If there is one thing that all businesses in the world have in common – whatever their industry, size, internal structure and corporate culture – it’s that they all need sales to thrive.
But, as is often the case, keeping up with the evolution of the purchasing cycle in order to be present where and when it matters is easier said than done.
Especially when a revolution is in the making, with traditional business development strategies being transformed by digital.
Social sales – not yet a reality
So, with as much as 67% of the buyer’s journey now being done digitally (Cisco) and social media driving more than one third of all referral traffic, being present on social networks becomes an ultimate priority for sales teams everywhere.
Although 80% of companies believe they would be more productive if their sales teams had a greater social media presence (The SMA Sales Management Association), factors like lack of digital confidence, quality control and time are stopping sales teams from engaging effectively on social media.
In this landscape, there is one department within a company where it’s usually more likely to find a good amount of digital and social media knowledge: Marketing.
Bridging the Marketing-Sales gap
Thanks to the nature of their role, marketing professionals have a deep understanding of how digital communications work and are more familiar with the world of social media for business.
Finally, they have a clear overview of all the content that is being created to promote and inform prospects about their organisation. For all these reasons, bridging the gap between marketing and sales is an opportunity that no company should pass on.
The benefits for both disciplines are far reaching. While a good amount of time and money is spent on the creation of innovative and relevant content (think images, infographics, GIFs, thought leadership pieces, campaigns) that could easily be used to start conversations with prospects, marketing tends not to have a process in place to pass this kind of information on to sales teams.
This is what’s usually happening: monthly newsletters or sporadic messages on the company’s intranet go out, asking colleagues to copy-paste a specific article as a LinkedIn update or as part of a tweet.
But even with great information, sales professionals often lack the social media training needed to quickly post company messages online.
Ashley Friedlein has previously advocated the Customer Director as a key role for uniting marketing and sales.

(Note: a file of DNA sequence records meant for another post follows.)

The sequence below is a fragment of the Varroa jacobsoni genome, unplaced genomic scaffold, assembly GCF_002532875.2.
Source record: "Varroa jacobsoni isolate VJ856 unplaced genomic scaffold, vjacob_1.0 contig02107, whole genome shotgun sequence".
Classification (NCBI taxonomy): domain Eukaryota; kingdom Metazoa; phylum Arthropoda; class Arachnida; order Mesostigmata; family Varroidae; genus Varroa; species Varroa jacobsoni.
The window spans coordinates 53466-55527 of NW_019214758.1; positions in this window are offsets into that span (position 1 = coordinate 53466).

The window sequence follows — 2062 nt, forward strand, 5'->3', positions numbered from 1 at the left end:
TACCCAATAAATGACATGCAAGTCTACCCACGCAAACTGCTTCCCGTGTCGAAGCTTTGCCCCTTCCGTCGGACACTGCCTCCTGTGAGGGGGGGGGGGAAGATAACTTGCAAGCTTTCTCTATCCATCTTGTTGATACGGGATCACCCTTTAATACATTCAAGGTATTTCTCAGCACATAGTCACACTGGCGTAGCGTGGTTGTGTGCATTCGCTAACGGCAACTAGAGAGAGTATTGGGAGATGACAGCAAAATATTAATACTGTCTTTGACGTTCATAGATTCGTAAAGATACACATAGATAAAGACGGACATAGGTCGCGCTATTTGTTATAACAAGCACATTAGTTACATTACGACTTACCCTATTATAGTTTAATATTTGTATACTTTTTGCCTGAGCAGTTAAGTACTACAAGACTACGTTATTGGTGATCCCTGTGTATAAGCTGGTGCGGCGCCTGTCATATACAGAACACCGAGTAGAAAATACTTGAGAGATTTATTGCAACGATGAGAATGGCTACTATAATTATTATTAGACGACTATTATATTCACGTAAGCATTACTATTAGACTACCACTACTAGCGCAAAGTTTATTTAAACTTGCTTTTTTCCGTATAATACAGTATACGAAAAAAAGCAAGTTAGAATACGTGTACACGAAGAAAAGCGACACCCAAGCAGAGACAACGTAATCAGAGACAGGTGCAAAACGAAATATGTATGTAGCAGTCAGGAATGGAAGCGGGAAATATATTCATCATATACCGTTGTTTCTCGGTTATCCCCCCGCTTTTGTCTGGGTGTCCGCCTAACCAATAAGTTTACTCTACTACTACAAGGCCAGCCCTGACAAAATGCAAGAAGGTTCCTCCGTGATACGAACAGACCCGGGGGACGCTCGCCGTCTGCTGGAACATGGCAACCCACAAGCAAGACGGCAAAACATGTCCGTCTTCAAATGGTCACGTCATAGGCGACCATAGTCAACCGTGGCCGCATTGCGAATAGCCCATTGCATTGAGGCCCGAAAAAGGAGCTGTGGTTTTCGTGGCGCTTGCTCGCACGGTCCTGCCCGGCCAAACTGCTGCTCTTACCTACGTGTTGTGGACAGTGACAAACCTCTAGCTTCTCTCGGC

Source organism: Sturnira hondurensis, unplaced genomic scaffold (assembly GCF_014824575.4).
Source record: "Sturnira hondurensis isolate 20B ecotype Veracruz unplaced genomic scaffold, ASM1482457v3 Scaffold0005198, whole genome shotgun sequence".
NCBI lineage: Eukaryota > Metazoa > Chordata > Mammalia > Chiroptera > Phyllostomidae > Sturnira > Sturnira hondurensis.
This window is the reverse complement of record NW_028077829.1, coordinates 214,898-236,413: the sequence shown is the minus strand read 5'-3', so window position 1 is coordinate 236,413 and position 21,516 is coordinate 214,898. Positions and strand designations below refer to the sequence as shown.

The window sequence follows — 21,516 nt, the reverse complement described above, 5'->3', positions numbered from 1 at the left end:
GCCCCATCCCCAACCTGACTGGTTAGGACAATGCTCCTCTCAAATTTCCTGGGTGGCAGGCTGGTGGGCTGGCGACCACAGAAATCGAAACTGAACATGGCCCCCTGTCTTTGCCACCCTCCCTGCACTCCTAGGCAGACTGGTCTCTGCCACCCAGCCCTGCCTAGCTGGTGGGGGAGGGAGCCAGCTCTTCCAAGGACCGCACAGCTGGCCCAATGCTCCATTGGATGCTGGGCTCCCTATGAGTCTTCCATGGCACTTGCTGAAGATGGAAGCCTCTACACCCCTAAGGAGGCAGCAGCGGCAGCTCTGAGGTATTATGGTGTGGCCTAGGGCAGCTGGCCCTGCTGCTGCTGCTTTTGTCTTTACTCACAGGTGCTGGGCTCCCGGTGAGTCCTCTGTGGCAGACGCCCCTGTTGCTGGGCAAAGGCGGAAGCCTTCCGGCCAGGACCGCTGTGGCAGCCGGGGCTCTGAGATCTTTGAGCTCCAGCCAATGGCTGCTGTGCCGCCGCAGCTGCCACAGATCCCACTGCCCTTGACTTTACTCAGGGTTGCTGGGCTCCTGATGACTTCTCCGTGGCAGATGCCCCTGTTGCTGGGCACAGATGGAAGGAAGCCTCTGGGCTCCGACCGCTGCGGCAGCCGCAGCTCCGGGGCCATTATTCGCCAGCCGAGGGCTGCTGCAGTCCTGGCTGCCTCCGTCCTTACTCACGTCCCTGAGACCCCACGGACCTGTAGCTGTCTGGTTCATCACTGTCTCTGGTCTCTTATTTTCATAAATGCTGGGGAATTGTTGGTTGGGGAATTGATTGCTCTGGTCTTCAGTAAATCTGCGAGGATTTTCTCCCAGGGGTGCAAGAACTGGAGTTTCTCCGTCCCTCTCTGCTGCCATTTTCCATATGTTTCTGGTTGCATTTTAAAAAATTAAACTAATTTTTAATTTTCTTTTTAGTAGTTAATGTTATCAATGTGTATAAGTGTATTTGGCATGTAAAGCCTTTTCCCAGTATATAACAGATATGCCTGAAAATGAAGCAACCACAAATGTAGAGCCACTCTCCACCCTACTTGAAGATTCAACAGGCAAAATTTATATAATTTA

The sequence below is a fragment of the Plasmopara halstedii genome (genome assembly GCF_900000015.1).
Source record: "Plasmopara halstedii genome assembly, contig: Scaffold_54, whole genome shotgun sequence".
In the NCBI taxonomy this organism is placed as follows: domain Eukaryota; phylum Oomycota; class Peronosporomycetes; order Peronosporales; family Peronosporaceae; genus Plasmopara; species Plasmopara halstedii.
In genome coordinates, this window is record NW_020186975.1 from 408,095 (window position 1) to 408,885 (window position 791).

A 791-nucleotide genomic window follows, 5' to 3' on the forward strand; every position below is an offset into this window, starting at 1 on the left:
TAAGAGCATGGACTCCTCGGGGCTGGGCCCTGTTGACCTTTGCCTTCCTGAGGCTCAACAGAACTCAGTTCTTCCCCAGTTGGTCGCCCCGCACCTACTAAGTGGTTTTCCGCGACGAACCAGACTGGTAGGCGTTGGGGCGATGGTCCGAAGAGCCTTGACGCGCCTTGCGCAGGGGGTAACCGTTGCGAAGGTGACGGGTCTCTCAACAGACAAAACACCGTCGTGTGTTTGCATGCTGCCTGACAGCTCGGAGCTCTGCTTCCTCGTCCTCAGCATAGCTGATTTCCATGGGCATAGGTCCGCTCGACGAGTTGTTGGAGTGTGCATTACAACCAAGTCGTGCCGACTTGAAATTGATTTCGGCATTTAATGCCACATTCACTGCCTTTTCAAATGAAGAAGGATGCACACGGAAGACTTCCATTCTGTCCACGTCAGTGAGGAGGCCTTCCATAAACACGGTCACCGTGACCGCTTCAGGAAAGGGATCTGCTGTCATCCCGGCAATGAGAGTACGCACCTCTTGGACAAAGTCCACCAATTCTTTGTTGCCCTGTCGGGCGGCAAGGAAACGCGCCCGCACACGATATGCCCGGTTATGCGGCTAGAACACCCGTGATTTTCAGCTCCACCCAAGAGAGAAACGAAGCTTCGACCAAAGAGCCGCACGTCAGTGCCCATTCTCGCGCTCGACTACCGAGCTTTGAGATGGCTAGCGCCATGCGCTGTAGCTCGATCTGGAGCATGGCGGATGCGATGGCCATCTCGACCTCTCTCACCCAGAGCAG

Kickstarting employee advocacy
Of course, it’s not simply a one-way street connecting marketing to sales.
For instance, all the information sales teams gather on a daily basis regarding their clients’ and prospects’ pain points. This could be extremely useful for the marketing team to help forge appropriate messages, but easily gets lost without a dedicated strategy in place.
To overcome this deadlock, an employee advocacy solution can be extremely useful. In a nutshell, it makes it easy for sales teams to have access to fresh, 100% on-brand content that can be used to reach thousands of contacts.
Sales reps’ personal networks include a number of prospects and existing clients, representing an untapped source of new and relevant leads. The power of this network becomes fully clear when considering that leads developed through employee social marketing convert seven times more frequently than any other leads (IBM).
Also, quality content should not be undervalued in relation to the sales process, as 65% of buyers feel that the vendor’s content has an impact on their final purchase decision (Brainy Marketer).
Through employee advocacy, marketing teams can easily and effectively feed this content to their sales team, who are then enabled to share it with their online connections.
Once empowered to share content on social media through an employee advocacy solution, sales professionals tend to share 50% more frequently than colleagues in other departments (SoAmpli).
Also, because of the nature of their role, sales teams tend to be active on social media at times when colleagues in other department are not, for instance sharing (or scheduling posts to be shared) during evenings, weekends or holidays.
A referred customer through social media is proven to be 4x more likely to close than a cold lead your sellers are trying to reach (LinkedIn).
Selling is rapidly changing and sales reps need to adapt to the digital age of social selling. By implementing an employee advocacy programme, companies can empower their sales teams digitally, maximising leads and improving their profiles as social sellers.
For more on marketing and sales, read Ashley Friedlein’s post, Marketing and sales: how will they work together in future?